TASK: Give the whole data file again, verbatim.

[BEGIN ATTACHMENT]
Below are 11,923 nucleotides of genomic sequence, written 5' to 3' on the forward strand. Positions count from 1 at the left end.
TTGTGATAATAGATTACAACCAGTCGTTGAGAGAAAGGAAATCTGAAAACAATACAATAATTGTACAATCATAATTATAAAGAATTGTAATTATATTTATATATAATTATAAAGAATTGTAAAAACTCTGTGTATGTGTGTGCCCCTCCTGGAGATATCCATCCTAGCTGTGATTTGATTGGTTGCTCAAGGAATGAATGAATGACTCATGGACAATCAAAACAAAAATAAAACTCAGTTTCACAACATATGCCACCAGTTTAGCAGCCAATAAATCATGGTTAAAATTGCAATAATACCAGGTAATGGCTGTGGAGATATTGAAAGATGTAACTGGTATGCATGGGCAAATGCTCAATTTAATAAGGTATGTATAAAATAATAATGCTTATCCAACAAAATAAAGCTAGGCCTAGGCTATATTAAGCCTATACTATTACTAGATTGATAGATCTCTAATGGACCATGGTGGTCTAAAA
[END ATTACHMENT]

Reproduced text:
Below are 11,923 nucleotides of genomic sequence, written 5' to 3' on the forward strand. Positions count from 1 at the left end.
TTGTGATAATAGATTACAACCAGTCGTTGAGAGAAAGGAAATCTGAAAACAATACAATAATTGTACAATCATAATTATAAAGAATTGTAATTATATTTATATATAATTATAAAGAATTGTAAAAACTCTGTGTATGTGTGTGCCCCTCCTGGAGATATCCATCCTAGCTGTGATTTGATTGGTTGCTCAAGGAATGAATGAATGACTCATGGACAATCAAAACAAAAATAAAACTCAGTTTCACAACATATGCCACCAGTTTAGCAGCCAATAAATCATGGTTAAAATTGCAATAATACCAGGTAATGGCTGTGGAGATATTGAAAGATGTAACTGGTATGCATGGGCAAATGCTCAATTTAATAAGGTATGTATAAAATAATAATGCTTATCCAACAAAATAAAGCTAGGCCTAGGCTATATTAAGCCTATACTATTACTAGATTGATAGATCTCTAATGGACCATGGTGGTCTAAAA